• A (work of architecture).
• Any other work of artistic craftsmanship.

d) “Author” means –
• In relation to a literary or dramatic work, the author of the work
• In relation to a musical work, the composer
• In relation to an artistic work other than a photograph, the artist
• In relation to a photograph, the person taking the photograph
• In relation to a cinematograph film or sound recording, the producer
• In relation to any literary, dramatic, musical or artistic work which is computer-generated, the person who causes the work to be created

e) “Broadcast” means communication to the public –
• By any means of wireless diffusion, whether in any one or more of the forms of signs, sounds or visual images
• By wire and includes a re-broadcast

f) “Calendar year” means the year commencing on the 1st day of January.

g) “Cinematograph film” means any work of visual recording on any medium produced through a process from which a moving image may be produced by any means and induced a sound recording accompanying such visual recording and “cinematograph” shall be construed as including any work produced by any process analogous to cinematography including video films.

h) “Communication to the public” means making any work available for being seen or heard or otherwise enjoyed by the public directly or by any means of display or diffusion other than by issuing copies of such work regardless of whether any member of the public actually sees, hears or otherwise enjoys the work so made available.

i) “Infringing copy” means –
• In relation to a literary, dramatic, musical or artistic work, a reproduction thereof otherwise than in the form of a cinematographic film
• In relation to a cinematograph film, a copy of the film made on any medium by any means
• In relation to a sound recording, any other recording embodying the same sound recording, made by any means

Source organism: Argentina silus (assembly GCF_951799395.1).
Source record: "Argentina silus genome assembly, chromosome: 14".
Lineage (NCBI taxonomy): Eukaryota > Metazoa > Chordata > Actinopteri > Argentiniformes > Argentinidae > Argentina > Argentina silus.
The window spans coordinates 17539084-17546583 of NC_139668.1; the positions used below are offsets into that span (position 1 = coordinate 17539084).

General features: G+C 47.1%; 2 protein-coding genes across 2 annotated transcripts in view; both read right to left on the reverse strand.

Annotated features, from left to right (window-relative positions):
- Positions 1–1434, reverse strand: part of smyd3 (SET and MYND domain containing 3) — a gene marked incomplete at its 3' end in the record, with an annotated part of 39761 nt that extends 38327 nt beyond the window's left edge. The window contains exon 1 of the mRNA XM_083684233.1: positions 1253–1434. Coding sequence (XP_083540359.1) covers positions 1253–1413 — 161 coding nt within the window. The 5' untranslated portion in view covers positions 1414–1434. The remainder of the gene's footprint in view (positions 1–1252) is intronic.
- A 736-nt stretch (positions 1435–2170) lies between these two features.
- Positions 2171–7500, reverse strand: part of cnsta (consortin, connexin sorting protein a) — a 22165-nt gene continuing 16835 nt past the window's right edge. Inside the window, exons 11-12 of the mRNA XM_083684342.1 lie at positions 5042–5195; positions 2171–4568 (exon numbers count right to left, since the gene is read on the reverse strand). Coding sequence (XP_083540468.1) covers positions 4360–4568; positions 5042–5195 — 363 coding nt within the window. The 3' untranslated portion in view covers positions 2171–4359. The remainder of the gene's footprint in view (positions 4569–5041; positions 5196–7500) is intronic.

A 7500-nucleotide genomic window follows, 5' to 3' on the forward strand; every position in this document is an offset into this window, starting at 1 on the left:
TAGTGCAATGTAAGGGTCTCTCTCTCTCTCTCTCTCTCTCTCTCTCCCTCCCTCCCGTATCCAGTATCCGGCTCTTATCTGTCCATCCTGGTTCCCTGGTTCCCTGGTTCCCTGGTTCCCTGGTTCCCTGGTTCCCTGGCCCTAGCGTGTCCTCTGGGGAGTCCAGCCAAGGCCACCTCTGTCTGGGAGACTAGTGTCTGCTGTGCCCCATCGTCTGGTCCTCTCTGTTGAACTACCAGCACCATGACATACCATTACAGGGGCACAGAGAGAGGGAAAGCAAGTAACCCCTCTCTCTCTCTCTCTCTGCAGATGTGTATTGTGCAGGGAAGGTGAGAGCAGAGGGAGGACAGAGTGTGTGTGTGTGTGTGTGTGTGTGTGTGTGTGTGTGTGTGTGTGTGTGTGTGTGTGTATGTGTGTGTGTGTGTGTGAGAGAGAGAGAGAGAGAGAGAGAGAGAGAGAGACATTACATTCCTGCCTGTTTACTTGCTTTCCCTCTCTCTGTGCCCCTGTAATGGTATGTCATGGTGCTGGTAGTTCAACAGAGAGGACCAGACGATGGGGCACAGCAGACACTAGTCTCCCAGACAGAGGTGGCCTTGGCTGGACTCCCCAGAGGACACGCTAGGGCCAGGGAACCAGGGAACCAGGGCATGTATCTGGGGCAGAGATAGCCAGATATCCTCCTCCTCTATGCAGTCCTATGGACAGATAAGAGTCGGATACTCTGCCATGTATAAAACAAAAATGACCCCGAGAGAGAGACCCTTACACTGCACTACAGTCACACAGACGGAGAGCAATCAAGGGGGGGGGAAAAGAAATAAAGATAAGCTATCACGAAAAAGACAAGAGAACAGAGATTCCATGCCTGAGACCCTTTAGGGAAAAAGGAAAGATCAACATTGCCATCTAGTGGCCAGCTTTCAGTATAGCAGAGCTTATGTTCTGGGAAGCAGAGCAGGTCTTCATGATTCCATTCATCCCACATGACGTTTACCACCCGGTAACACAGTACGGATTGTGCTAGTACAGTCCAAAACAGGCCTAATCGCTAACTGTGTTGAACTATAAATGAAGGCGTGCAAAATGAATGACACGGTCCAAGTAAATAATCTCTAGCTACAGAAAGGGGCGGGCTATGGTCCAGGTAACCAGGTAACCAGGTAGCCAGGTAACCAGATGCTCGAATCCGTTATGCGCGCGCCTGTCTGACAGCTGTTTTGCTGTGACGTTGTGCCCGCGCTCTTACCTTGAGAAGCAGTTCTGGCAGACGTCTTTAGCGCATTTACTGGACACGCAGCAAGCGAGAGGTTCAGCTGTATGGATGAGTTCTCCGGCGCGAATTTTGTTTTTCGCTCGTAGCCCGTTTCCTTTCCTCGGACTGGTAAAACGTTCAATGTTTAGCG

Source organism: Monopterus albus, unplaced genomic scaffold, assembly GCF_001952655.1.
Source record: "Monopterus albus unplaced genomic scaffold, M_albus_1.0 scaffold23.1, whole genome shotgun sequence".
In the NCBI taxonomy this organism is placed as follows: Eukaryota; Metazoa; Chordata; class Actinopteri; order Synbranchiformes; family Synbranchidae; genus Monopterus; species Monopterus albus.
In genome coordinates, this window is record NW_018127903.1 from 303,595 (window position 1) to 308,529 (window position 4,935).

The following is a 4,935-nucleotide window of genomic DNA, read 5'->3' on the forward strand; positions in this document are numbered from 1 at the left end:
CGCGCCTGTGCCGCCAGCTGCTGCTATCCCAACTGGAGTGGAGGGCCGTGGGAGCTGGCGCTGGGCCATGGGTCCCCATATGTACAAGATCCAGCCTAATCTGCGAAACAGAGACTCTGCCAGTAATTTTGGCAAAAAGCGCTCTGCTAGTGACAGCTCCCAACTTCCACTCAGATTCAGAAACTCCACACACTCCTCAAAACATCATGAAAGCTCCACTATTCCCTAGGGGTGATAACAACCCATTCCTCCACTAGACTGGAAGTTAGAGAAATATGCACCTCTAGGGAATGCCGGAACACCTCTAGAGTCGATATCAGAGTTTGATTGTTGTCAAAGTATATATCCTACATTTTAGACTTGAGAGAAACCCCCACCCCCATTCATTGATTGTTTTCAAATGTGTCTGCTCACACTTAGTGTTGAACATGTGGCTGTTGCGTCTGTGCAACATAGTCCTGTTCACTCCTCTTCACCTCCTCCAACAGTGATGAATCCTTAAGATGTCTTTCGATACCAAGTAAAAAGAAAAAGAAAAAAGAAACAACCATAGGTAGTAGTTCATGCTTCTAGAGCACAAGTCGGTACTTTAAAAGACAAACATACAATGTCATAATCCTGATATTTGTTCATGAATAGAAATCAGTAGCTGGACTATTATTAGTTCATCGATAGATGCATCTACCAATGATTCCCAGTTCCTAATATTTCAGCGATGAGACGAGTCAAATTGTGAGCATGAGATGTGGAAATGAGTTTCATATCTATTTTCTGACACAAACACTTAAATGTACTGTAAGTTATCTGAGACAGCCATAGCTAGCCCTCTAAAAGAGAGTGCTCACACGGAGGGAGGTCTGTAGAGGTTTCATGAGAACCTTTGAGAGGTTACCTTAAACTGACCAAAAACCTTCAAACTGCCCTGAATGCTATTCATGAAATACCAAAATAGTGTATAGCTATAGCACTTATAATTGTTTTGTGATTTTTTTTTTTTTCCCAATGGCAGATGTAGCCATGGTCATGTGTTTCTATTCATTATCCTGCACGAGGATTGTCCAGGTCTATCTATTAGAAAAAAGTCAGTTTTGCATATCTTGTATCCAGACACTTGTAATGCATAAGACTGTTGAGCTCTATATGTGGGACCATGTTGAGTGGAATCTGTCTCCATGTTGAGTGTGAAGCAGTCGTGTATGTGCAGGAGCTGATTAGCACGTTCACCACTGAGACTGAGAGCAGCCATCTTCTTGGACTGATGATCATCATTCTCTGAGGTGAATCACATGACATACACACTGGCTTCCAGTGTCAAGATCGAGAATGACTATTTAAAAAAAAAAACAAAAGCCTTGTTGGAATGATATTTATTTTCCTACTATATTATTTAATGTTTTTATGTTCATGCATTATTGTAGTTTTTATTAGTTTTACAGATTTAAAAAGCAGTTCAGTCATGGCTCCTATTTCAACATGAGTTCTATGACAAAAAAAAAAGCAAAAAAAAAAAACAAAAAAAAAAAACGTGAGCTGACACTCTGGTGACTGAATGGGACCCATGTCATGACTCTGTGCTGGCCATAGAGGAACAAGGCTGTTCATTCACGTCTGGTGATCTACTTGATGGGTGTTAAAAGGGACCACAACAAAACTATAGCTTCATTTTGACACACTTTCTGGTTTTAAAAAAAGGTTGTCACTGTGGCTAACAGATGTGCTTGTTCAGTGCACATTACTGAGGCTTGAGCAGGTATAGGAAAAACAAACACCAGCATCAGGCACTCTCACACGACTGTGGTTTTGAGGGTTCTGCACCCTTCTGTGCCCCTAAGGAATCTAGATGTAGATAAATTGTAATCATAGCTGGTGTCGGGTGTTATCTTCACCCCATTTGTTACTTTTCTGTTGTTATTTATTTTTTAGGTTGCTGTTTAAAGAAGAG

• In relation to a programme or performance in which such a broadcast reproduction right or a performer’s right subsists under the provisions of this Act, the sound recording or a cinematographic film of such programme or performance.

If such reproduction, copy or sound recording is made or imported in contravention of the provisions of this Act.
Copyright Office & Copyright Board

Copyright Office: The Copyright Office shall be under the immediate control of the Registrar of Copyrights and may appoint one or more Deputy Registrars of Copyrights.

Registrar and Deputy Registrars of Copyrights: The Central Government shall appoint a Registrar of Copyrights and may appoint one or more Deputy Registrars of Copyrights.

Copyright Board: The Central Government shall constitute a Board to be called the Copyright Board which shall consist of a Chairman and may appoint one or more than (fourteen) other members.

Works in which copyright subsists

1. Original literary, dramatic, musical and artistic works

2. Cinematograph films

3. Sound recording

Copyright shall not subsist: in any cinematograph film is a substantial part of the films is an infringement of the copyright in any other work.